Citigroup Inc.’s mortgage unit and Wells Fargo & Co. (WFC) also won permission in an order yesterday by Superior Court Judge Mary Jacobson in Trenton, New Jersey. Each had to show their processes and procedures to ensure that information in uncontested foreclosures is based on a personal review of records. The judge ordered the four lenders to undergo monitoring.
The lenders were among six whose practices came under scrutiny Dec. 20, when New Jersey Supreme Court Chief Justice Stuart Rabner said they were implicated in “robo-signing,” in which foreclosure documents were automatically signed without personal verification of the contents.
For each bank, Jacobson signed an order outlining a series of conditions, including: Has the bank “established specific procedures for staff to ensure that the information set forth in affidavits/certifications submitted in foreclosure proceedings is based on a personal review of business records?”
The orders didn’t affect two other banks subject to the review, Ally Financial Inc. and OneWest Bank.
In announcing the review last year, Rabner said New Jersey was the first U.S. state to take such an action. The state’s courts received 21,752 new foreclosures in 2006 and 65,222 in 2010 through late December. Only 6 percent of cases were contested last year, meaning 94 percent lacked “any meaningful adversarial proceeding,” according to a court order at the time.
Attorneys general from all 50 states in October started probing mortgage servicers after revelations that they may have acted illegally in having employees sign affidavits that they didn’t review. State and federal officials are negotiating a settlement with the five largest mortgage servicers.
The case is In the Matter of Residential Mortgage Foreclosure Pleading and Document Irregularities, Superior Court of New Jersey, Chancery Division-General Equity Part, F-59553- 10, Mercer County (Trenton).
For the latest lawsuits news, click here.
Wisconsin Prosecutor Probes Pre-Labor Ruling Judge Assault
The district attorney of Wisconsin’s Sauk County will probe the alleged assault of one state supreme court justice by another on the day before the panel upheld a law restricting collective bargaining.
The incident allegedly took place June 13 at the court in Madison, the seat of Dane County. The next day, it reinstated the legislation, which applies to state employees.
Dane County District Attorney Ismael Ozanne, who filed the suit that led to the ruling, had sought the appointment of a special prosecutor to investigate the incident involving Justices David Prosser and Ann Walsh Bradley. Bradley accused Prosser of putting her in a chokehold, a claim Prosser denied, according to the Milwaukee Journal Sentinel.
Ozanne cited a report from the office of Sheriff David Mahoney in making his request to Dane County Chief Judge C. William Foust, who announced the appointment yesterday of Patricia Barrett, a Republican. She declined to comment on her selection.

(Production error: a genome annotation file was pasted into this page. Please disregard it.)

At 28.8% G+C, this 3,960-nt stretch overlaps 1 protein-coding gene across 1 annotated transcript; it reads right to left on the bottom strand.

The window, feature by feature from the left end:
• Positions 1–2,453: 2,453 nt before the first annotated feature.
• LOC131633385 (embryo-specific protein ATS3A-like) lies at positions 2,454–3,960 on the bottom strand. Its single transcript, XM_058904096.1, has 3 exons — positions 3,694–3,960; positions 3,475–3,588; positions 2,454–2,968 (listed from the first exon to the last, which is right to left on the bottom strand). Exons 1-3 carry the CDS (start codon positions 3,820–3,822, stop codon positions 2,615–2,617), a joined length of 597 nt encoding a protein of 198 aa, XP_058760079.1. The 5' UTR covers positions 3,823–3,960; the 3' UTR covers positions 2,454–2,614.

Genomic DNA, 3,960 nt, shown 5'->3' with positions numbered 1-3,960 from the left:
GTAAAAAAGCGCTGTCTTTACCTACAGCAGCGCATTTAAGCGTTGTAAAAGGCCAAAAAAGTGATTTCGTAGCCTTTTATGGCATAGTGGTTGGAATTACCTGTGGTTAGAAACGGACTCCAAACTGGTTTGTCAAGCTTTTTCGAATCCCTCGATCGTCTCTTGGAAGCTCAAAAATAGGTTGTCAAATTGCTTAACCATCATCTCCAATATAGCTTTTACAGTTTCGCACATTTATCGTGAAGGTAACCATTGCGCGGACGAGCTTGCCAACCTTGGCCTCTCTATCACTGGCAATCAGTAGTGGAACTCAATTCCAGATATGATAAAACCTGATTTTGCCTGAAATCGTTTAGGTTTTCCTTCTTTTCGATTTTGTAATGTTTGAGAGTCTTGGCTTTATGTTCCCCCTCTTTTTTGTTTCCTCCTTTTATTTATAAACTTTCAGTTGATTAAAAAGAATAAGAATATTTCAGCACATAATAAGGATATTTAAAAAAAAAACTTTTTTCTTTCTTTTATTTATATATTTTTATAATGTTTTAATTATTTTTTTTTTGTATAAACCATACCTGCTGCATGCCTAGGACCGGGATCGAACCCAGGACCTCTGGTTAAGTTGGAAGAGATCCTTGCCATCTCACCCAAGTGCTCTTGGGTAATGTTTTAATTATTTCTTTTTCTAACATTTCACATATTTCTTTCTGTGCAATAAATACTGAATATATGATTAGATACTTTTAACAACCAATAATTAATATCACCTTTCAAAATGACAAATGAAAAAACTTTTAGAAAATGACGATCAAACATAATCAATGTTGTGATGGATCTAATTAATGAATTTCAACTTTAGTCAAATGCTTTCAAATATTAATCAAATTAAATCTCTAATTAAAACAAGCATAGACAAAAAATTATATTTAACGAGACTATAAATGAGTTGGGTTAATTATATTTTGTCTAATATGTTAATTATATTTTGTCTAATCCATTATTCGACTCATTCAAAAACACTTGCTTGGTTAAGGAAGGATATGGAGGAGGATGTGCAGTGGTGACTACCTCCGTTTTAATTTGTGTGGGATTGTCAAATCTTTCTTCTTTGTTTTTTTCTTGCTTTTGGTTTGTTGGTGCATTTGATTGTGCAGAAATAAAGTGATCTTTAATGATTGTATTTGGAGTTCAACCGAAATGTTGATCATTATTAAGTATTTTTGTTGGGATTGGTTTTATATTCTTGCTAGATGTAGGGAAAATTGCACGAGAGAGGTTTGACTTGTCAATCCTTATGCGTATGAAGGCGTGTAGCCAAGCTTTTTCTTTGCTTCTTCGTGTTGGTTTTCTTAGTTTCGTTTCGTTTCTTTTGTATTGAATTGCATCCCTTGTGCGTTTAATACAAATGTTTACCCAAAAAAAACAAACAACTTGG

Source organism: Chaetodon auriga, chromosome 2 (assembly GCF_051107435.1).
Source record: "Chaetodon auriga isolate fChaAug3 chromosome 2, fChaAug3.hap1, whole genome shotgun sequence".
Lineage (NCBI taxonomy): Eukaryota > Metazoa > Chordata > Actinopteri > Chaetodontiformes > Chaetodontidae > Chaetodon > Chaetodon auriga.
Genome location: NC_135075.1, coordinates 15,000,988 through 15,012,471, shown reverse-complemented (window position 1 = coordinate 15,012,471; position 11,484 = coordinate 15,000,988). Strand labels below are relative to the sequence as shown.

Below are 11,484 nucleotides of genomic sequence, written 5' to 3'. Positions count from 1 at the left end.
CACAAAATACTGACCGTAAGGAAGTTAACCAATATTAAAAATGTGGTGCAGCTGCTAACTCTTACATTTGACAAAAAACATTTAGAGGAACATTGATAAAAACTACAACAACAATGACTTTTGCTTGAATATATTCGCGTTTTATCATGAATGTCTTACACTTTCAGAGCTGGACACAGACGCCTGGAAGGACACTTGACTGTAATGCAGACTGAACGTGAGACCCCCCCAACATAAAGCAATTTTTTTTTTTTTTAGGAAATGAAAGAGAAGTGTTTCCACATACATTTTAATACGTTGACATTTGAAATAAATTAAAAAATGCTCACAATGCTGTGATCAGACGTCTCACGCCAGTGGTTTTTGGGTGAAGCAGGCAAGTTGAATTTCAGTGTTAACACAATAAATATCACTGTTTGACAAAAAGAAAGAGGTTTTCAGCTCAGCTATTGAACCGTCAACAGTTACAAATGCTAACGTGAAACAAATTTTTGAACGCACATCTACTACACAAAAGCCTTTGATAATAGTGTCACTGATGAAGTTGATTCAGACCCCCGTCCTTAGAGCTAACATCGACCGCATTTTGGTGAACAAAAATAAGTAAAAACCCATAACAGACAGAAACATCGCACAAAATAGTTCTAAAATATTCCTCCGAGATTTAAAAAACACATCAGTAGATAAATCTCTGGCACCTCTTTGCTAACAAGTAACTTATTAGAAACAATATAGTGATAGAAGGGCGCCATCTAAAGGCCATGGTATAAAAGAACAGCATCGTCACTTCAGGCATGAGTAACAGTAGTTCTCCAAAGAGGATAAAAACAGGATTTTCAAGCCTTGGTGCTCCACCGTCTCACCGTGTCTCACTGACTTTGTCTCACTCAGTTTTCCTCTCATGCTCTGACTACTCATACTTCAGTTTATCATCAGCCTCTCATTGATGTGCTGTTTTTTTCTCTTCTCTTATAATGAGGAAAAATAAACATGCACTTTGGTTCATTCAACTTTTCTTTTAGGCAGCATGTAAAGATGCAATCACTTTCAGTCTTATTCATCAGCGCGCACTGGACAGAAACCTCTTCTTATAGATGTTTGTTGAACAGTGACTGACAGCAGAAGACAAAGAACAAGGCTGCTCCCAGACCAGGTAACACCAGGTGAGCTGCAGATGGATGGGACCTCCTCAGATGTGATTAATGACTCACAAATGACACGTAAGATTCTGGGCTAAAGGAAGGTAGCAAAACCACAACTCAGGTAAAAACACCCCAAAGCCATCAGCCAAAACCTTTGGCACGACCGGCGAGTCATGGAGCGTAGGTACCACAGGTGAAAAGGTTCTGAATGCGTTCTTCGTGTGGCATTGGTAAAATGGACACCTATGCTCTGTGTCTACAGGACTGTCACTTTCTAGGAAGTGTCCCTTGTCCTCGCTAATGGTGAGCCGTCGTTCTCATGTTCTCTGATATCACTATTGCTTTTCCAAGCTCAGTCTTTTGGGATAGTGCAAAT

Prosser and Bradley couldn’t be immediately reached. Tom Sheehan, a spokesman for the state supreme court, said Prosser “is not able to comment” and Bradley isn’t available to comment.
Ozanne, a Democrat, challenged Republican Governor Scott Walker’s collective-bargaining legislation in a suit filed in March asserting Republican legislators violated the Open Meetings Law, invalidating the adoption by the state senate.
For more, click here.
Lawyer Daugerdas Seeks New Trial Based on Juror Misconduct
Paul Daugerdas, a former lawyer at the defunct law firm Jenkens & Gilchrist, and three other defendants convicted of a 10-year tax shelter scheme asked a judge for a new trial, claiming a juror lied about her background to get on the panel.
In papers filed in Manhattan federal court, lawyers for the convicted defendants claimed that Catherine Conrad, Juror No. 1 in the trial, hid details of her background from the court, including a law degree, at least four arrests and the fact that she is serving a sentence of probation for shoplifting.
The request for a new trial was dated July 8. U.S. District Judge William Pauley yesterday ordered the request made public.
In May, the jury including Conrad convicted Daugerdas on more than 20 criminal counts, including conspiracy, tax evasion and attempting to impede the Internal Revenue Service. The jurors found three of Daugerdas’s co-defendants guilty of tax evasion and other charges and acquitted a fourth.
There was no answer at an office phone listing for Catherine Conrad, a suspended Bronx, New York, attorney identified by the defendants as Juror No. 1. A voice message wasn’t immediately returned. It couldn’t be independently confirmed whether the suspended attorney is the same person as Juror No. 1.
Carly Sullivan, a spokeswoman for U.S. Attorney Preet Bharara in Manhattan, declined to comment on the matter.
In court papers unsealed yesterday, defense investigators said they first looked into Conrad’s background after she sent a May 25 letter to Assistant U.S. Attorney Stanley Okula praising the prosecution team and discussing the jury’s deliberations.
In the letter, Conrad described herself as “the nerdy person with the ‘Susan Brune’ glasses, I was always head down taking notes!” Susan Brune is a lawyer who represented convicted defendant David Parse, an accountant who formerly worked as a client adviser at Deutsche Bank AG unit Alex. Brown, in the case.
In the letter, Conrad said she “held out for two days” to convict Parse of a conspiracy charge, then “had to throw in the towel.”
The defendants claim Conrad wouldn’t have been permitted to serve on the jury if she had told the truth about her background. Her presence on the panel deprived them of a fair trial, they said.
The case is U.S. v. Daugerdas, 09-CR-581, U.S. District Court, Southern District of New York (Manhattan).
For more, click here.
For the latest litigation department news, click here.
To contact the reporter on this story: Elizabeth Amon in Brooklyn, New York, at email@example.com.
To contact the editor responsible for this story: Michael Hytha at firstname.lastname@example.org.